Clyde, Carol & Woody receiving the Sybil Lennox Memorial Cup for raising the highest amount of money.

They have achieved this every year since they began coming to the walk!

I first met Clyde & Carol at the Rescue Walk in 2005. It was an unforgettable meeting! I had become separated from the first group of walkers and as it was a new route I had no idea which way to go, so decided to stay put and see if the second group turned up.  Eventually after about 15 minutes, which actually seemed more like an eternity, a group of dogs leapt into view over the brow of the hill and I breathed a sigh of relief.  One of the whippets was so glad to be there that she rolled on her back with her legs in the air.  I was helped over the dry stone wall, but misjudged the distance down, jumped and a few minutes later was doing the same as the whippet, much to the amusement of the second group of walkers!

The dogs in this group were definitely characters, especially one, Murphy, who belonged to Clyde and Carol. He delighted in laying down and rolling in the largest, muddiest, smelliest puddle he could find.  By the time he had finished he was dripping black, sloppy, smelly, mud from every part of him, apparently trying to turn himself into a Gordon setter!  Amazingly when I fell over, I didn’t get dirty, but Murphy obviously had other ideas for me, as he rushed straight up to me from the puddle and shook himself hard, splattering me with wet, smelly mud. Clyde apologised for Murphy, but he, Carol and I were just helpless with laughter, which Murphy took as the signal to shake over me some more! This experience rather cemented his owners into my memory. I often have a problem putting the right face with the right name, but for some inexplicable reason this never happened with Clyde, Carol and Murphy!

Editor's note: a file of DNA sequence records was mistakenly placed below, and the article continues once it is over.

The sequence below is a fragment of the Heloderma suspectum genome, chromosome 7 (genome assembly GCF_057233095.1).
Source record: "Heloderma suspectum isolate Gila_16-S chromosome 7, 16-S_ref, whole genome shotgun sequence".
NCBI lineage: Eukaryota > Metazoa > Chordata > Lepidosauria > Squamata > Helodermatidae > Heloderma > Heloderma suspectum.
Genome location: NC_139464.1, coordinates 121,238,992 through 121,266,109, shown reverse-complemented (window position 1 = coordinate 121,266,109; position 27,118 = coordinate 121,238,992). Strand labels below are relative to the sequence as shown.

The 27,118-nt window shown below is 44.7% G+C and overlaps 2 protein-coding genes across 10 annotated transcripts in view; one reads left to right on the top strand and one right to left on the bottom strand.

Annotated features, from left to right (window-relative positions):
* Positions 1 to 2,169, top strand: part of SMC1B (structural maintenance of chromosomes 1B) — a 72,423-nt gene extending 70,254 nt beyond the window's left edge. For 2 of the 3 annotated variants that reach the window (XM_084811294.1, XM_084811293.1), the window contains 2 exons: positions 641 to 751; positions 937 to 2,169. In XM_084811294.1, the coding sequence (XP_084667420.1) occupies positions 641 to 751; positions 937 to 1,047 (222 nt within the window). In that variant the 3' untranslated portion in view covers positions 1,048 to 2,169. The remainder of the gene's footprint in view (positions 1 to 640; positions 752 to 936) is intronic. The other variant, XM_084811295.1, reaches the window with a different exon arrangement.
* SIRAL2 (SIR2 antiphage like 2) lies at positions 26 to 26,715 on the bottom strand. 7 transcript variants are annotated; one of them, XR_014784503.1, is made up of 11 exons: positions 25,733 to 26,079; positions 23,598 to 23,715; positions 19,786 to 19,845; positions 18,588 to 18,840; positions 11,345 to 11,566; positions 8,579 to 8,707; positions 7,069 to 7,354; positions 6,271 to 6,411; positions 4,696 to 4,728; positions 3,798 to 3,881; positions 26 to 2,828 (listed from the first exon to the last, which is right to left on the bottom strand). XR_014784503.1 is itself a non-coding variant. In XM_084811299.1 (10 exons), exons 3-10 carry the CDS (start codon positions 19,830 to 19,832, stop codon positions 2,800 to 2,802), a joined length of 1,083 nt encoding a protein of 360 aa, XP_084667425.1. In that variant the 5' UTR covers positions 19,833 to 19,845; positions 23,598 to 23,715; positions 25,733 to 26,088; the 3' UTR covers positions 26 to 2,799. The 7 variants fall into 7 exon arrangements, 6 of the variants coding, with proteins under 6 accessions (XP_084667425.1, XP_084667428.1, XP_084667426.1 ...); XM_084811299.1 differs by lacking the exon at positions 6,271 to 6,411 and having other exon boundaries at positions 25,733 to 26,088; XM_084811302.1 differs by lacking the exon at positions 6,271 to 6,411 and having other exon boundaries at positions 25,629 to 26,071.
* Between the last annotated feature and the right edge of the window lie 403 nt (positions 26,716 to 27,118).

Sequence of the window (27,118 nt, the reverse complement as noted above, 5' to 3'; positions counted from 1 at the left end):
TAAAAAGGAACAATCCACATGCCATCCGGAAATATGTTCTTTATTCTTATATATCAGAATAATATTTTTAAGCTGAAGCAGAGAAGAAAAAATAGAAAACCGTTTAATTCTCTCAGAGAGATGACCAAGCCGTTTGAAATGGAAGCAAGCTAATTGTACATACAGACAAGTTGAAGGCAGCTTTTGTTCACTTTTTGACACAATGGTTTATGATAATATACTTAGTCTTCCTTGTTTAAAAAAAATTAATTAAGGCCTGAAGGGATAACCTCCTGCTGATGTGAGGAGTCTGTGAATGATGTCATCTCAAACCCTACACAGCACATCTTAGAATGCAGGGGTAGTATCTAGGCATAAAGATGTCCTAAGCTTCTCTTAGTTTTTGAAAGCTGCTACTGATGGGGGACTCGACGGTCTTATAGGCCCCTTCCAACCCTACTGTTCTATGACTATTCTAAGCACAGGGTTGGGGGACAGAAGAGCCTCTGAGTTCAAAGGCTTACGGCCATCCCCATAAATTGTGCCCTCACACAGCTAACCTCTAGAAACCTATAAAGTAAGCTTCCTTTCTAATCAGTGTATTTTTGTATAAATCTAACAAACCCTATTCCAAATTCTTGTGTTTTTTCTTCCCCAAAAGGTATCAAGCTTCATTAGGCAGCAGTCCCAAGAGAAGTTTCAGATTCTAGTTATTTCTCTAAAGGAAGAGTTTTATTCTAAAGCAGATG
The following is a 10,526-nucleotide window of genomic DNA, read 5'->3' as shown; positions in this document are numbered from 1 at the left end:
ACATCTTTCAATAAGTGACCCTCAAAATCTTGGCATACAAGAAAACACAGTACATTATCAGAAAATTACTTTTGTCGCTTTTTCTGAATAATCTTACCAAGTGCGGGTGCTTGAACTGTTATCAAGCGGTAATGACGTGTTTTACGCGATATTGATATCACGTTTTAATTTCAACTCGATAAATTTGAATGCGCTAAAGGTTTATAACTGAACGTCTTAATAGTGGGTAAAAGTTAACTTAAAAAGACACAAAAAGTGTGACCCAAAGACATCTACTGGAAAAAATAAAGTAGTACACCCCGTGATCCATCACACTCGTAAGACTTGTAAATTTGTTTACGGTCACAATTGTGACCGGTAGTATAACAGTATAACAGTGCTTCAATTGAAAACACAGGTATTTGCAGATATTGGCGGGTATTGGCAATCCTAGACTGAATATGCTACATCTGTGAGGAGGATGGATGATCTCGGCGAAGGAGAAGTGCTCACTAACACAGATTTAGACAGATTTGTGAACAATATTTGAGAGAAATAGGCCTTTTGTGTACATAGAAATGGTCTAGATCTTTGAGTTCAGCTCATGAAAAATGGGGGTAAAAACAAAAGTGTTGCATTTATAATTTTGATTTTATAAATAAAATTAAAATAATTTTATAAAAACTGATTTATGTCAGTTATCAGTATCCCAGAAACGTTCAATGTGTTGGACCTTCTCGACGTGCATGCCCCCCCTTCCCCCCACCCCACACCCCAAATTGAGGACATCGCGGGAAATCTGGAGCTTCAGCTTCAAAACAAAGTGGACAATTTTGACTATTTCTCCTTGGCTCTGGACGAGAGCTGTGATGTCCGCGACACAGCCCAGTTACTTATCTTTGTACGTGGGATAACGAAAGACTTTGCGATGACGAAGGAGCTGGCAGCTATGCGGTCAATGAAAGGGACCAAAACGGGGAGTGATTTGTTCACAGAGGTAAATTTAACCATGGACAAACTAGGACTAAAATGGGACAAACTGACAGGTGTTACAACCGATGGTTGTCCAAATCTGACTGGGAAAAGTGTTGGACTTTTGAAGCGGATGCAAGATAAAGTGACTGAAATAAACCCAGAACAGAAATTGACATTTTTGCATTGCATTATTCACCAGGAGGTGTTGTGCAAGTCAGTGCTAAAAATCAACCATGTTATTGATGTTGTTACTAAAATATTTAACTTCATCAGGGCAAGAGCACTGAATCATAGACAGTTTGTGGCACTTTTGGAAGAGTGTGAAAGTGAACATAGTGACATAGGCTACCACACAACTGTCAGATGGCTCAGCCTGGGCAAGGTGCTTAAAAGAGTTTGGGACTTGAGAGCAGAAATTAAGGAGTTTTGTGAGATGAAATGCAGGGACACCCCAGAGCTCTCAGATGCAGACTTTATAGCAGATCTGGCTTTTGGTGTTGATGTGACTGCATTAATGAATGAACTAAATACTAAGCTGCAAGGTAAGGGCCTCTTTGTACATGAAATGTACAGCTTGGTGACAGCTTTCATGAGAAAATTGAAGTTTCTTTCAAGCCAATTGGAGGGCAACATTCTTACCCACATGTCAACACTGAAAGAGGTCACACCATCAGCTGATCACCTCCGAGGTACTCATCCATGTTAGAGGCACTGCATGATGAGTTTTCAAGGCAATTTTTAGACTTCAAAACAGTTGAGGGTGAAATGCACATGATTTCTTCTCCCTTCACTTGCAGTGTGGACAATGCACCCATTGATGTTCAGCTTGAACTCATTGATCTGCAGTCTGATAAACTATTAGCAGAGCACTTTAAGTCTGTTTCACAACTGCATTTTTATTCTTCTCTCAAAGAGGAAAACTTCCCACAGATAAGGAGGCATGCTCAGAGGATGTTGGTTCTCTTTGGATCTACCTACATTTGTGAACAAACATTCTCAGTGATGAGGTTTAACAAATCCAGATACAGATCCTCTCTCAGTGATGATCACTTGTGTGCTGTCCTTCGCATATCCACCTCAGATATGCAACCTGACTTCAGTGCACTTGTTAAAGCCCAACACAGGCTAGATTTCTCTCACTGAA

Another of Clyde’s passions was talking; he really could talk the hind leg off a donkey. Every year at the Rescue Walk he was the life and soul, keeping everyone entertained, he had such a wonderful sense of humour and a magnetic personality; he had time for everyone and people were just naturally drawn to him. One of the saddest and cruellest things about his illness was that it robbed him of his speech, but typically of Clyde, he was so brave and positive and always kept smiling and laughing even towards the end. He had an easy going nature, a cheery outlook, never complained and made friends easily. He made a big impression on the doctors and nurses who cared for him, even though they had only known him for a short while, such was the measure of the man.

The East Midlands Social Region of the ISBC,  has lost a friend, a dedicated lover of the breed and a real character who will be greatly missed by everyone who had the fortune and honour to know him. He had such a presence, was such a lovely, gentle, caring man. Quite simply, the Rescue Walk will never be the same again. Our sincere sympathies go to Carol, who has lost not only her husband, but also her best friend and soul mate. They were married for 29 years.